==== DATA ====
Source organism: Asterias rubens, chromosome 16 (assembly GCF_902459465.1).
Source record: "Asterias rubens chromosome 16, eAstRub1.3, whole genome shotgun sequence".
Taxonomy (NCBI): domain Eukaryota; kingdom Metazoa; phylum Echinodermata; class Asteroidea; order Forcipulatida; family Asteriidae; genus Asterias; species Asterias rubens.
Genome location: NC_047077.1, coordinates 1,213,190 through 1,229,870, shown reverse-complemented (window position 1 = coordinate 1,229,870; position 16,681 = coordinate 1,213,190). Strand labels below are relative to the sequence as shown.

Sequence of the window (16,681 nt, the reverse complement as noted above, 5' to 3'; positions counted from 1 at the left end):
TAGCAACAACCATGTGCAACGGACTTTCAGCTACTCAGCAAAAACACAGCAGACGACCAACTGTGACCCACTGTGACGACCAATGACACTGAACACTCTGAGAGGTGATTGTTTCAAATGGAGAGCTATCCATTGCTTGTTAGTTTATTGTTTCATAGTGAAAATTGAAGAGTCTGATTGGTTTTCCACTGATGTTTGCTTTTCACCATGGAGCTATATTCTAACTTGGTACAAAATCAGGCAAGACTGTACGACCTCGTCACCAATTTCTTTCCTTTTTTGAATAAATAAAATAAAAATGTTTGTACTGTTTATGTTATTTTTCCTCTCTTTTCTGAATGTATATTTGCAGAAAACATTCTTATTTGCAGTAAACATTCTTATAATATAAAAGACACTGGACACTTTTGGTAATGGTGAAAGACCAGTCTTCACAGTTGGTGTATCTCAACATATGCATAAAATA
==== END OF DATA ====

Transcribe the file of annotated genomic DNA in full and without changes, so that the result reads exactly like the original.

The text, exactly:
Source organism: Asterias rubens, chromosome 16 (assembly GCF_902459465.1).
Source record: "Asterias rubens chromosome 16, eAstRub1.3, whole genome shotgun sequence".
Taxonomy (NCBI): domain Eukaryota; kingdom Metazoa; phylum Echinodermata; class Asteroidea; order Forcipulatida; family Asteriidae; genus Asterias; species Asterias rubens.
Genome location: NC_047077.1, coordinates 1,213,190 through 1,229,870, shown reverse-complemented (window position 1 = coordinate 1,229,870; position 16,681 = coordinate 1,213,190). Strand labels below are relative to the sequence as shown.

Sequence of the window (16,681 nt, the reverse complement as noted above, 5' to 3'; positions counted from 1 at the left end):
TAGCAACAACCATGTGCAACGGACTTTCAGCTACTCAGCAAAAACACAGCAGACGACCAACTGTGACCCACTGTGACGACCAATGACACTGAACACTCTGAGAGGTGATTGTTTCAAATGGAGAGCTATCCATTGCTTGTTAGTTTATTGTTTCATAGTGAAAATTGAAGAGTCTGATTGGTTTTCCACTGATGTTTGCTTTTCACCATGGAGCTATATTCTAACTTGGTACAAAATCAGGCAAGACTGTACGACCTCGTCACCAATTTCTTTCCTTTTTTGAATAAATAAAATAAAAATGTTTGTACTGTTTATGTTATTTTTCCTCTCTTTTCTGAATGTATATTTGCAGAAAACATTCTTATTTGCAGTAAACATTCTTATAATATAAAAGACACTGGACACTTTTGGTAATGGTGAAAGACCAGTCTTCACAGTTGGTGTATCTCAACATATGCATAAAATA